Nate and I have been in London for about 5 weeks now. It has been an adjustment understanding the new culture here and getting used to how things are ran and done. We have loved exploring the city and seeing all the things here that have so much history behind them. Even just simply walking down the road any day of the week can be a fun adventure. You never know what you are going to see.
You know you are in London when........
1. The yogurt flavors at the grocery store are kiwi, guava, rhubarb, fig, and mango.
2. Words that end in "er" are spelled "re," so theater is theatre, and center is centre.
3. Words that have "or" in them are spelled "our," so favorite is favourite, and color is colour.
4. You can walk down the road and every person that you see is from a different country.
5. It is normal to not own your own car, but instead you ride the red double decker buses or the tube. The tube map becomes your new best friend.
6. People drive on the opposite side of the road as the US, and the steering wheel is on the left hand side of the car. Plus, there are so many one-way roads.
7. Instead of saying, "How are you?" or "How's it going?" people say, "You all right?" (A man that was helping us find housing would do this all the time. Nate would call him to talk about our housing, and the man would answer the phone saying, "Nathan! You all right??" It seemed to us that he was thinking that something was terribly wrong and that he really cared about us. Nate would respond, "Ya....I'm alright. I was just calling about the flat." We later realized that this is a common thing to ask.)
8. That brings me to my next point. Apartments here aren't called apartments, they are called flats. And you don't "rent" them, you "let" them. Signs will say, "Flat for let."
9. You don't do something right away, you do it straight away.
10. Hembree isn't my last name, it is my sur name.
11. You don't get in a "line" at the store, you get in a "queue."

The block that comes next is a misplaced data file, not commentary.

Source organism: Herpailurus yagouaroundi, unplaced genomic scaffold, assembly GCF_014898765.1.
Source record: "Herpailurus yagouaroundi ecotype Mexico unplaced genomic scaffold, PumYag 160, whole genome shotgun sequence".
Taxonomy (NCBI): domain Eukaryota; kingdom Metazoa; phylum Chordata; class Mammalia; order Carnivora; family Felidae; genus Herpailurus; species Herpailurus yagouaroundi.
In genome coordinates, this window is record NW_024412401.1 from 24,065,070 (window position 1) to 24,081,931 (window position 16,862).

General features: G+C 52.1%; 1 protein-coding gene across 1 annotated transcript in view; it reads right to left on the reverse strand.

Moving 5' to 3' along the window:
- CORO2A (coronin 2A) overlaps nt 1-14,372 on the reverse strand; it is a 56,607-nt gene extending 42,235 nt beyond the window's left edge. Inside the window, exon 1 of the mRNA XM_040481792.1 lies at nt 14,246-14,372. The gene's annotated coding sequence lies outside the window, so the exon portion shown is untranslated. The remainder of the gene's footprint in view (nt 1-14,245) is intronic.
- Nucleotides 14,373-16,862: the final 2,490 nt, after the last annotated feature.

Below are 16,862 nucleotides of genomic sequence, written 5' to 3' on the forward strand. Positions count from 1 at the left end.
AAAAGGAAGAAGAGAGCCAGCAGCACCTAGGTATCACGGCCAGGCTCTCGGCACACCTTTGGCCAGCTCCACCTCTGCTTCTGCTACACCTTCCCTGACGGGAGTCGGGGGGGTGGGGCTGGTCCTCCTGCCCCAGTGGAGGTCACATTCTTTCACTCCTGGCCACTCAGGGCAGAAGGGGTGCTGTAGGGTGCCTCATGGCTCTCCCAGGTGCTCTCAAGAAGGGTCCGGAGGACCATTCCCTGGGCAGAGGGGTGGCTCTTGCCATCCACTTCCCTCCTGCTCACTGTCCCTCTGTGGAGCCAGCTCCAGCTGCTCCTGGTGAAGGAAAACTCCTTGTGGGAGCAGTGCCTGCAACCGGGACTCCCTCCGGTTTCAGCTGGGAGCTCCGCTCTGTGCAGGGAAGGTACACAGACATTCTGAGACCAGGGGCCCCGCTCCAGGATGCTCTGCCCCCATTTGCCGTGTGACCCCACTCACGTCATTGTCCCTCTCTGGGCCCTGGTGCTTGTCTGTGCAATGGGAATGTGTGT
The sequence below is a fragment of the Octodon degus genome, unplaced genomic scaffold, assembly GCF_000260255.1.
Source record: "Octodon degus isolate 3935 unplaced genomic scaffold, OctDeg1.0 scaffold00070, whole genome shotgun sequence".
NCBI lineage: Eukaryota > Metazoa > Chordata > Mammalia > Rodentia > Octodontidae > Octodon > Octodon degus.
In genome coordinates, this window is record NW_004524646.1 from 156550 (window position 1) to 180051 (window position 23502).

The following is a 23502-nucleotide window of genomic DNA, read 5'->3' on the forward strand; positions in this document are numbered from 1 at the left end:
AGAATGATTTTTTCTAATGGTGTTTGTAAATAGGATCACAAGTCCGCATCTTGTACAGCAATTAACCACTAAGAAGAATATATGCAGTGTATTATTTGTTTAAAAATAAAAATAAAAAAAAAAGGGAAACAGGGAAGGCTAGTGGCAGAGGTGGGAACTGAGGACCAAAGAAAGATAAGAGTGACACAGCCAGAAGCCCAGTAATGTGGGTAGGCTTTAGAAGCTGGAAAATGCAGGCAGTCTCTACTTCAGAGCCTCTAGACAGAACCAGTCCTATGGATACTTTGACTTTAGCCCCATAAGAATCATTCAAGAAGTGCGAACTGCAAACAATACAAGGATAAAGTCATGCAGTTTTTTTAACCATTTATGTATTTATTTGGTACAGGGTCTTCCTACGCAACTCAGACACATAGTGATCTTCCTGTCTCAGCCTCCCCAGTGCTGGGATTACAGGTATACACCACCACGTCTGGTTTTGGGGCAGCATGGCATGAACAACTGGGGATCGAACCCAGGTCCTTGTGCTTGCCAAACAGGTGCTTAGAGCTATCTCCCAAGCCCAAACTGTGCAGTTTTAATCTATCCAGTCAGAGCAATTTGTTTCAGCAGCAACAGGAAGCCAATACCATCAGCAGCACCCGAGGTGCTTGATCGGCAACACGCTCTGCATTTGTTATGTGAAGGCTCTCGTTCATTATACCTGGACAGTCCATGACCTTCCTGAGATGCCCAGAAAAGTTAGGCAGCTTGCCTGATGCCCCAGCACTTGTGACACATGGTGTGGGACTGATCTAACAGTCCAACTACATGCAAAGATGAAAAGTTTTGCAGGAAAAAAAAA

12. When people are done talking to you they say, "Cheers!"
13. Coins have a lot of value here. In the US, a pile of coins is more or less worthless. A person wouldn't be devastated if they lost some coins, or it wouldn't be unlikely to put all of your coins that someone gave you for your change into a tip jar. Here it is different. Coins are worth a ton. They are 1 pound coins and 2 pound coins which are worth $1.60, and almost $3. You have to get that in your head and make sure you remember where you put your coins. Here, a few coins could buy your lunch. They don't have bills for 1 pound, only coins. Also, they have way more coins then we do. They have a 50 pence, 20 pence, 10 pence, 5 pence, 2 pence and a 1 pence, along with the 1 and 2 pound coins. I look like an idiot a lot of times when I am paying for something at the store with my coins. I don't know just by looking what coins are which, and I stand there for a while and examine the coins looking really closely at each one trying to read the small print of how much it is worth. I recount them several times to make sure I got it right. Sometimes people will offer to help me count them. :) And counting back the change and checking to see if they gave you the right change, is a different story. Way hard. It is confusing because the 20 pence is really small compared to the 10 pence. The 5 pence is way smaller than the 2 pence. The 2 pence is the same size as the 10 pence, but different color. Anyway.....I am getting it little by little each day.
14. Tipping. Most times it is optional here. Otherwise, 10% is a good tip, instead of 15% in the US. At some nicer restaurants, they will include a 12.5% service charge in the bill, but technically, it is still optional.
15. You regularly see horses walking down ridden by police, guards, or just regular people.
16. You hear and see street performers everyday, in the street, garden areas, shopping areas, and in the tube doing things like singing, guitar, harmonica, or whistling.
17. Beggars and homeless people. There are ton of them here. What blows me away, is you will see young girls like my age or younger begging for change.
18. Pigeons. "Feed the birds, tuppence a bag, tuppence, tuppence, tuppence a bag." (Tuppence is how they say 2 pence, but kind of a quicker slang way of saying it) But the pigeons are everywhere.
19. Everything is smaller here. The apartments, cabinet space, refrigerators, freezers, washers, closets, portion sizes at restaurants, etc. Think small when coming here. Not ours, but most times, the washer and dryer are in the same machine. It washes the clothes and then dries them right after.
20. You hear the phrase, "Mind the Gap," several times a day. This means to watch the space between the platform and the tube so you don't step through and hurt yourself.
21. You feel like you are getting a deal when you pay 6 pounds for a meal. You have to realize that the 6 doesn't really mean 6, it actually means around $10. Shopping at the grocery store here too is hard, because you have to do the conversion in your head, and say, "Ok, well this cereal box is 2 pounds.....how much is that in $?" Ya, I guess it isn't as good of a deal as I thought.
22. You don't know literally, what you would do without your Iphone. Without it here, I would be completely lost all of the time. It tells me what buses to take, what tubes to take, and where everything is. How did people live here without GPS?